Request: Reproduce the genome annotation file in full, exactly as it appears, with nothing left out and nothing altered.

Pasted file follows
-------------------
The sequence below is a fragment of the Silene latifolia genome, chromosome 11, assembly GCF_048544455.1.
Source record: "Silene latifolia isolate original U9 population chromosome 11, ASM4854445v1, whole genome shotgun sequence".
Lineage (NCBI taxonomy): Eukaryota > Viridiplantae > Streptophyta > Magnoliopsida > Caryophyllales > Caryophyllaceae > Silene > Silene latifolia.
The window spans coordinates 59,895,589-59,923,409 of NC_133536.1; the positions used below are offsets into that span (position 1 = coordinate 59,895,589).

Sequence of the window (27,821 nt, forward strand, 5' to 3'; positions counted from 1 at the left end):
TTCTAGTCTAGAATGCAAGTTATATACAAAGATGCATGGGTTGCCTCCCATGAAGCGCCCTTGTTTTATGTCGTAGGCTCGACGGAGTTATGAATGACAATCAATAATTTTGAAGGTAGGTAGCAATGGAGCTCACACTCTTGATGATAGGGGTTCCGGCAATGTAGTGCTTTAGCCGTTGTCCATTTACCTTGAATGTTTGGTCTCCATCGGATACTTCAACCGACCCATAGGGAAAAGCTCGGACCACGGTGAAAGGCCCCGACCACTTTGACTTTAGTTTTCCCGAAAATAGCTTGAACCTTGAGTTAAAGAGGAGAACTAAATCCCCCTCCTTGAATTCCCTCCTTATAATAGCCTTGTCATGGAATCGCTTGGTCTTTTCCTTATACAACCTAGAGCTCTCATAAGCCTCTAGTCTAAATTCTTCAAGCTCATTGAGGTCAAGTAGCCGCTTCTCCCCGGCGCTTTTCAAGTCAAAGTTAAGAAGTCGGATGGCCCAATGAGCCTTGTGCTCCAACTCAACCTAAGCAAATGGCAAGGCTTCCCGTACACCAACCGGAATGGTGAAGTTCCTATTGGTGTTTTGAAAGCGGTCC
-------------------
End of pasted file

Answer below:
The sequence below is a fragment of the Silene latifolia genome, chromosome 11, assembly GCF_048544455.1.
Source record: "Silene latifolia isolate original U9 population chromosome 11, ASM4854445v1, whole genome shotgun sequence".
Lineage (NCBI taxonomy): Eukaryota > Viridiplantae > Streptophyta > Magnoliopsida > Caryophyllales > Caryophyllaceae > Silene > Silene latifolia.
The window spans coordinates 59,895,589-59,923,409 of NC_133536.1; the positions used below are offsets into that span (position 1 = coordinate 59,895,589).

Sequence of the window (27,821 nt, forward strand, 5' to 3'; positions counted from 1 at the left end):
TTCTAGTCTAGAATGCAAGTTATATACAAAGATGCATGGGTTGCCTCCCATGAAGCGCCCTTGTTTTATGTCGTAGGCTCGACGGAGTTATGAATGACAATCAATAATTTTGAAGGTAGGTAGCAATGGAGCTCACACTCTTGATGATAGGGGTTCCGGCAATGTAGTGCTTTAGCCGTTGTCCATTTACCTTGAATGTTTGGTCTCCATCGGATACTTCAACCGACCCATAGGGAAAAGCTCGGACCACGGTGAAAGGCCCCGACCACTTTGACTTTAGTTTTCCCGAAAATAGCTTGAACCTTGAGTTAAAGAGGAGAACTAAATCCCCCTCCTTGAATTCCCTCCTTATAATAGCCTTGTCATGGAATCGCTTGGTCTTTTCCTTATACAACCTAGAGCTCTCATAAGCCTCTAGTCTAAATTCTTCAAGCTCATTGAGGTCAAGTAGCCGCTTCTCCCCGGCGCTTTTCAAGTCAAAGTTAAGAAGTCGGATGGCCCAATGAGCCTTGTGCTCCAACTCAACCTAAGCAAATGGCAAGGCTTCCCGTACACCAACCGGAATGGTGAAGTTCCTATTGGTGTTTTGAAAGCGGTCC